That's pretty cool. I get to do so much cool stuff. The embarrassment... yeah, you have to pay that price. It's not so bad, really. I promise. I mean, you dropped me a line, and I just wrote up 1500 words for you. Maybe 4 out of 5 don't reply if you drop them a line? Who cares, 1 out of 5 or even 1 out of 100 is enough.
Okay, summary time -
1. Don't try to be suffer or martyr or sacrifice your way into being gracious. It's not sustainable. Enjoy it and have it serve you and your goals.
2. Enjoy the 9 out of 100 people who say thanks, and especially the 1 out of 100 who becomes something amazing. The other 90 out of 100 - meh, so what. They're not people who take action, I guess. That's fine, maybe they'll become action takers later, or maybe not. But 1 out of 100 becoming an excellent friend, colleague, or confidant is pretty amazing.
3. Make connecting with people part of your entertainment time. Don't make it work time. Do it to relax, to cool off, enjoy it. Think of it as a nice privilege. I really enjoy it.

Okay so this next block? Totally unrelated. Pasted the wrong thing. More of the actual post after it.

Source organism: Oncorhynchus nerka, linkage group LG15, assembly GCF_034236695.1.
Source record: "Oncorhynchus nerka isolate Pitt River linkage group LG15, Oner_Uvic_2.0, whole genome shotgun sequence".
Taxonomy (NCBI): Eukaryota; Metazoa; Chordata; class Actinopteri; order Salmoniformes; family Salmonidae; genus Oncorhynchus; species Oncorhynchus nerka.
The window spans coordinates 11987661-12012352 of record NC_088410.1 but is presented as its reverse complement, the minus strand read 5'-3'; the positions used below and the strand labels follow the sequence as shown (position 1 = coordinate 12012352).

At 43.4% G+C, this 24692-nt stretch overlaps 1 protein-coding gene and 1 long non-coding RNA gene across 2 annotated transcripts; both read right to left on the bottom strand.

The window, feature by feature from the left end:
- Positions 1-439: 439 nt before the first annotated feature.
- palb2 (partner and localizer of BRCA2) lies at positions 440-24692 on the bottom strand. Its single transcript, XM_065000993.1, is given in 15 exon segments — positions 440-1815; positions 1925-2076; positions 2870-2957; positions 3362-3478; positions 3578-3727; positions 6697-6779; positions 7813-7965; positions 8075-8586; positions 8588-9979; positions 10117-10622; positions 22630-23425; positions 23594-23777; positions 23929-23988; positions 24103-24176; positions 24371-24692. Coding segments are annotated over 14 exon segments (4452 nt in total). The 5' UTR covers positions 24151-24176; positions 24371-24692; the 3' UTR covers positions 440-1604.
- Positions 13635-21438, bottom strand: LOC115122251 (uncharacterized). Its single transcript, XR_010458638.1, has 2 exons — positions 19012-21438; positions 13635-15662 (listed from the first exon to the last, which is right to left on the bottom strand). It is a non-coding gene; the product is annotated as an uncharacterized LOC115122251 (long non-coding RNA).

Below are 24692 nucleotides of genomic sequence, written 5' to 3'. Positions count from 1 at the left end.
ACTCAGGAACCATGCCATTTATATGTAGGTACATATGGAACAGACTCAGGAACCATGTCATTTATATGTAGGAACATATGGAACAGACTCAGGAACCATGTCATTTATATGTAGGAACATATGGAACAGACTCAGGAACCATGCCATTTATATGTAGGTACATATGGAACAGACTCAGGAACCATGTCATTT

4. Stuff like this happens slowly. Incremental progress. Work towards it.
5. Start by sending out short (the shorter the better) emails to people who you see saying or doing something cool. Even if they don't write back, I guarantee they appreciate it.
6. Embarrassment and errors are part of doing meaningful things. It's not such a big deal, really. Eventually it becomes less of a horror and more of a shrug-and-roll-your-eyes type thing when you get embarrassed.
7. Keep in mind you're going to die. It puts things into perspective. Mild discomfort? Who cares, you're going to fucking DIE at some point. DO SOME COOL STUFF BEFORE THAT HAPPENS. As far as I know, you get one bite at the apple that is life. Embarrassment? Dude, eternity stretches before and after us. Embarrassment is your neurochemistry in a mildly uncomfortable position. It doesn't matter at all. None of us are such a big deal that we can't be embarrassed. Do some cool stuff today, there's no reason not to. Thank some people, do some art, drop a line to an old mentor or teacher or to your family or whatever. Life is fleeting. I meditate on this daily, which helps put things in perspective. The worry of being embarrassed pales in comparison to the the very real concern with wasting my limited life energy. The worry of coming across poorly or ingenuine or fake pales in comparison to the very real concern of wasting my limited life energy.
Helpful? Feedback welcome. Drop a line sometime, too.